Since calling time on his prestigious playing career and moving into management, Ruud Gullit has managed such sides as Chelsea, Newcastle and Feyenoord, but this week the 48-year-old former Dutch international took charge of Chechen minnows Terek Grozny, a small Russian Premier League side from a region that has been ravaged by two bloody wars in the last 15 years. Arriving in Grozny to a hero’s welcome on Wednesday, Gullit admitted that he knew nothing of Terek prior to his appointment, but that it was his intention to lead the side that finished last season two places above the relegation zone into European competition.
Two time World Player of the Year Gullit, who captained the Netherlands national side to victory in the 1988 European Championships, told reporters he had been “stunned”
Gullit, wearing a green Chechen Republic scarf, arrived in the region’s capital to be greeted by hundreds of enthusiastic Terek Grozny supporters, who chanted his name and performed a traditional dance for him. He was lured to Chechnya on an eighteen month contract by club owner and Republic leader Ramzan Kadyrov, an avid sports fan, who praised Gullit for being a “real man“, and for not being put off by Chechnya’s fragile security. The region became notorious in the 1990’s after Chechen rebels fought two vicious wars against Russian forces over 15 years and although the last of those conflicts ended in 2009, some sporadic violence still continues, as insurgents have continued to cause explosions and conduct hit-and-run raids.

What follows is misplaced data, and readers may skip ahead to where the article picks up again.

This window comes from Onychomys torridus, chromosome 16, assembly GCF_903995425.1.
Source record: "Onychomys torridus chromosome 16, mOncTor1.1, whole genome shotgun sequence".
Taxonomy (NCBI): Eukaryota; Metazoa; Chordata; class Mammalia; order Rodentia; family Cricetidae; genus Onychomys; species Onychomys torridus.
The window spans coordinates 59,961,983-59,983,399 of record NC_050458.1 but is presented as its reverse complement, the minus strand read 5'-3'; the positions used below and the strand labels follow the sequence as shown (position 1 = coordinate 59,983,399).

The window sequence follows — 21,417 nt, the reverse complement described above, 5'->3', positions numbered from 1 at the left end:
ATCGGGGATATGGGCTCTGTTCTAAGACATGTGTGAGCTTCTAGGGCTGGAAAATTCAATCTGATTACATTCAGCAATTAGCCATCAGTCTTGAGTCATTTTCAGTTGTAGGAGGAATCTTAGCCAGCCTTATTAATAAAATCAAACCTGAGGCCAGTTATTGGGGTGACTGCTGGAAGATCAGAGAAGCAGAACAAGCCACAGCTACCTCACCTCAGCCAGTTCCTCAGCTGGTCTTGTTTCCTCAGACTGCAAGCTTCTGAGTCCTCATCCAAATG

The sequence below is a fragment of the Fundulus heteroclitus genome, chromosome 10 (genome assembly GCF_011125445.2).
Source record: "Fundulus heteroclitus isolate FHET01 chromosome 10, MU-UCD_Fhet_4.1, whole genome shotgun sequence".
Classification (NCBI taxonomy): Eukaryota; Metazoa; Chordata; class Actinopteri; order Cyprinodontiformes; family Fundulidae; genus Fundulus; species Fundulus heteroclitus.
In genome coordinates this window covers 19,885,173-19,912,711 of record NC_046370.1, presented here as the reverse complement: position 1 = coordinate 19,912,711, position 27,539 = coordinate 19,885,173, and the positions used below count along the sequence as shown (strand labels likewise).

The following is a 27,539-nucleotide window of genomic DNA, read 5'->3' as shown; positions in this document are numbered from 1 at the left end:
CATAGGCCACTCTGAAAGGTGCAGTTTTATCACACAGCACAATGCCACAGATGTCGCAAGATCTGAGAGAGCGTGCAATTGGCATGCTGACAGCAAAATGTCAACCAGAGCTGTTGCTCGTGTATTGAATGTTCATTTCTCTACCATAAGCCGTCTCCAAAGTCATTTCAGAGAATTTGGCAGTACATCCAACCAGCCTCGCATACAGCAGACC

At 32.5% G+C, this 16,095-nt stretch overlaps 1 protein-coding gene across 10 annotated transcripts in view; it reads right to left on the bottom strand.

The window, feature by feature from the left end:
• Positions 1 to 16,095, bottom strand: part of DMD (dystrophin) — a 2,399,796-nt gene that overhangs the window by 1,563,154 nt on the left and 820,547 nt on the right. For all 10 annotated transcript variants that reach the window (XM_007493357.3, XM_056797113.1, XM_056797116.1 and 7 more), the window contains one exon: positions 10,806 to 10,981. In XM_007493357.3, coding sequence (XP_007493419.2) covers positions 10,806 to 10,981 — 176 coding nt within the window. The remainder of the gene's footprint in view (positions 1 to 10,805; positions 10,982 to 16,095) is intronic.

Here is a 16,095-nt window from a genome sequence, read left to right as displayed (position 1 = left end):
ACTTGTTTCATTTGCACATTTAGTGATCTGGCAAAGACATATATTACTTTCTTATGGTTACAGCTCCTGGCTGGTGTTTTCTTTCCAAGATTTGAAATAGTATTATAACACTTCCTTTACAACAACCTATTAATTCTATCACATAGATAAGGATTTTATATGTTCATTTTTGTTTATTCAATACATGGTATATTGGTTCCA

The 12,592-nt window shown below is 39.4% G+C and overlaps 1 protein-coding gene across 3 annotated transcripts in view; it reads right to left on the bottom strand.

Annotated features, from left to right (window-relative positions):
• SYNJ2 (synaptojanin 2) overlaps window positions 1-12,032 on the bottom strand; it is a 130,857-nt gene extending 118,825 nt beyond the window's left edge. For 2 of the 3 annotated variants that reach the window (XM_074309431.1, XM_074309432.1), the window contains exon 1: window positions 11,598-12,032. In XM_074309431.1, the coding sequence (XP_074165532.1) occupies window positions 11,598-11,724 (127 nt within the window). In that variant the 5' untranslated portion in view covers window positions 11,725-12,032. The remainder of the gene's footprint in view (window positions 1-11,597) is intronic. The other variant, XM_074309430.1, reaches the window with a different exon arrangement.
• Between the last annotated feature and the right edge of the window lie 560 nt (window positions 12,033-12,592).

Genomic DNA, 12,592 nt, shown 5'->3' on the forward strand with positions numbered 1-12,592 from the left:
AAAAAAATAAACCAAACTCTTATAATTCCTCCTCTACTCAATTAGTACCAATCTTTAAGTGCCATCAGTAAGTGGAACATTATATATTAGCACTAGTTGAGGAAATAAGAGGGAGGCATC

How Gullit will take to his new job and tense surroundings, especially after his previous employments, the most recent of which was with David Beckham’s LA Galaxy, remains to be seen, but he has already gone on record as saying he does not expect to be spending much time in the city, which is still recovering from the two conflicts to hit the area. Instead, Gullit will only come to Grozny for matches, spending the majority of his time, along with the rest of his squad, in the Russian spa resort of Kislovodsk, roughly 150 miles west of Grozny. However, Chechnya’s dark recent history does not appear to have fazed Gullit who claimed his only concern was overcoming the language barrier. Asked if he was afraid of being in Grozny, Gullit replied “no“, before adding; “The stereotypes about the Caucasus do not match what is really happening here. Does it seem awful to me? No, I’ve been in more awful, dangerous and impoverished regions. I’ve been to Darfur and saw how people live there.”
Terek Grozny were formed in 1958 but vanished when war first broke out in 1994 and did not play again until 2001, although they soon went on to win both the Russian Cup and First Division in 2004, before winning promotion to the RPL in 2008. This turnaround in fortunes has been hailed a huge success by the Russian authorities anxious to re-integrate Chechnya after the political damage caused by the two wars. When asked about the danger posed by the continuing violence, Ramzan Kadyrov declared Chechnya “the safest place“. However, explosions hit three different areas of Grozny on Tuesday evening, injuring three police officers and two civilians.
Gullit, however, remains upbeat about the opportunity he has turned this little known side into one of Russia’s top clubs. “I have already had a chance to work at the club and now I know — it has no weaknesses. These are good football players who you can work with and achieve your goals. Obviously I could have never possibly imagined one day ending up in the Caucasus. Terek’s phone call stunned me. But life is full of surprises.”